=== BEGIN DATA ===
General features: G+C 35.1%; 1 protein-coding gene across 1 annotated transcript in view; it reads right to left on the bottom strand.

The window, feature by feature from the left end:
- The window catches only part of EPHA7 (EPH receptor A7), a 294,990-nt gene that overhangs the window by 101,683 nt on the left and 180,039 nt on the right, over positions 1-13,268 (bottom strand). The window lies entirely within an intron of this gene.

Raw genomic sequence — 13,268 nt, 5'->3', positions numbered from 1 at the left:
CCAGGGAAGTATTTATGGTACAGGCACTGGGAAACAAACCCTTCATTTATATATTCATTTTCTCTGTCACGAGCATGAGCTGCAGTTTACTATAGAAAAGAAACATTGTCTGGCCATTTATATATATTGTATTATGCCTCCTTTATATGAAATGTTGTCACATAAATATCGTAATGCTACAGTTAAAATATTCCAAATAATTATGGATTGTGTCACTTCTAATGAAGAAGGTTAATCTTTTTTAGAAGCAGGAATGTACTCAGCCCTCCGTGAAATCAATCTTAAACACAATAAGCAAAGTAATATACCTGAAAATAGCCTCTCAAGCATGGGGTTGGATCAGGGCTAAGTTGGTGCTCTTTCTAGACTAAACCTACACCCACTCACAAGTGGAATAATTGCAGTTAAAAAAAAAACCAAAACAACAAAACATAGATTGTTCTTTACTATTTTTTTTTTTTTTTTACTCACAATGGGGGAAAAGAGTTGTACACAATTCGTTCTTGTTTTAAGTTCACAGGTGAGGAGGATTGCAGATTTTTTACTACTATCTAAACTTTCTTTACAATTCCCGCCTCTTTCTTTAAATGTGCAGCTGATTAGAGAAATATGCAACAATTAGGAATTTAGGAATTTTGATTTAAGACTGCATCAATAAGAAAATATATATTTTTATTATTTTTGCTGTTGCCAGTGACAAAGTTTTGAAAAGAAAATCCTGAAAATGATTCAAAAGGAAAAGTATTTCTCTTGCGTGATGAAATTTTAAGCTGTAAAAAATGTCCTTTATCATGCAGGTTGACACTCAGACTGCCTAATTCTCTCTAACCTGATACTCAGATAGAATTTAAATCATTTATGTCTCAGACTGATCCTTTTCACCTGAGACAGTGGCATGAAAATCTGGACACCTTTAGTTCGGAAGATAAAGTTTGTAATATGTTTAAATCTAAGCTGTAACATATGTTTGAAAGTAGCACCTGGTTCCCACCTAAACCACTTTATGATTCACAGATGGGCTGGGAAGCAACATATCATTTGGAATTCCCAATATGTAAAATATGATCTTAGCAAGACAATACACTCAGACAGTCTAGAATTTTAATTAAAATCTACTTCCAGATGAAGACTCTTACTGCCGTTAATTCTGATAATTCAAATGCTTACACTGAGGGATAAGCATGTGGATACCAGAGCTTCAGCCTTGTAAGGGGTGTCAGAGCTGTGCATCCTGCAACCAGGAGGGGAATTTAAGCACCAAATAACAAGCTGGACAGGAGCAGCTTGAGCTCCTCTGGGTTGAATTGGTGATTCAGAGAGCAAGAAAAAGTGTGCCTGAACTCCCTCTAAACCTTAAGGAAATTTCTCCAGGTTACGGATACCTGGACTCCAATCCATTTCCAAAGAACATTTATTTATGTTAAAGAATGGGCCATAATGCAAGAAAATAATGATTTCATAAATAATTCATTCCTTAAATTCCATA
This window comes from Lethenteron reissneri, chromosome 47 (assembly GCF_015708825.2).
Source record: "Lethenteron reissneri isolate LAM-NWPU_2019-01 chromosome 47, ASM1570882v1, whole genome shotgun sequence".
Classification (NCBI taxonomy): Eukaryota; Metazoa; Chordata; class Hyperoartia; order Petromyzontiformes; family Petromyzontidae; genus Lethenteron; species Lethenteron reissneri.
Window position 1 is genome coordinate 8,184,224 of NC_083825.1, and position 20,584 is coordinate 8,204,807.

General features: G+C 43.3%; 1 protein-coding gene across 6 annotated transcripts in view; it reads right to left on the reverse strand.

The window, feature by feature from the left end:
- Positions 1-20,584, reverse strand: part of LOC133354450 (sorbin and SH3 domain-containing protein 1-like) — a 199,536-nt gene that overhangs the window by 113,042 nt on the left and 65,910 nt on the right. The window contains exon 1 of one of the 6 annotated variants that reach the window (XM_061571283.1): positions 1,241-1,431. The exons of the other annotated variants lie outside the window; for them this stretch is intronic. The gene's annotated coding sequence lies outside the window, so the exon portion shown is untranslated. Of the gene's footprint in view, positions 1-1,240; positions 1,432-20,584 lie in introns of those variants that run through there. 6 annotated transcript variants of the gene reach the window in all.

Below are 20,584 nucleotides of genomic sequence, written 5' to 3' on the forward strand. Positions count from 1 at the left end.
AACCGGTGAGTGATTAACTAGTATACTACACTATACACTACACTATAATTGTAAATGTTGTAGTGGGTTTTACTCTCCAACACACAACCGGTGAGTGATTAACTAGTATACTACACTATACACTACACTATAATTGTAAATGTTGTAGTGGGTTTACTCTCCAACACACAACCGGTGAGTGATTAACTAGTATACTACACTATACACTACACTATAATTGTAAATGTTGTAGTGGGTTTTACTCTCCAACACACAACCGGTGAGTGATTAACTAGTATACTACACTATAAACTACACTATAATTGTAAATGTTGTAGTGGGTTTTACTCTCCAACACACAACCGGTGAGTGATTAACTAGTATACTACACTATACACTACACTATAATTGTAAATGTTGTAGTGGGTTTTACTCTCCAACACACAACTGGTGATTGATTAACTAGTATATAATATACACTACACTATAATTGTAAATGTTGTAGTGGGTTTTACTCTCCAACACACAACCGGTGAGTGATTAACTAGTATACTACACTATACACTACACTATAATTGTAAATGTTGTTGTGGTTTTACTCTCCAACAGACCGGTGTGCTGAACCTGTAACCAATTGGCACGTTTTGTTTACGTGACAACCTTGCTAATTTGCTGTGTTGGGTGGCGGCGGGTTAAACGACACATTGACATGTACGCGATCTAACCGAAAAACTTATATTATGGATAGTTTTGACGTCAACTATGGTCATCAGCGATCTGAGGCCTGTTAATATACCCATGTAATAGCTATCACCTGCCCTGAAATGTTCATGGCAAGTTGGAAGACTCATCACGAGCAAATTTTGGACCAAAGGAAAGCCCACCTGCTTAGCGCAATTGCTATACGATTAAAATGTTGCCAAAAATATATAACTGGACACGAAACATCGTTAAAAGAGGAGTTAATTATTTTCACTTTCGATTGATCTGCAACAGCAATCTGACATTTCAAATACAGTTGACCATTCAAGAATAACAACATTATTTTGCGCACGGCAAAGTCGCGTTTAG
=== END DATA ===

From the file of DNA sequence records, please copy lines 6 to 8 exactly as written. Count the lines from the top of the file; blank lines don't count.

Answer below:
This window comes from Lethenteron reissneri, chromosome 47 (assembly GCF_015708825.2).
Source record: "Lethenteron reissneri isolate LAM-NWPU_2019-01 chromosome 47, ASM1570882v1, whole genome shotgun sequence".
Classification (NCBI taxonomy): Eukaryota; Metazoa; Chordata; class Hyperoartia; order Petromyzontiformes; family Petromyzontidae; genus Lethenteron; species Lethenteron reissneri.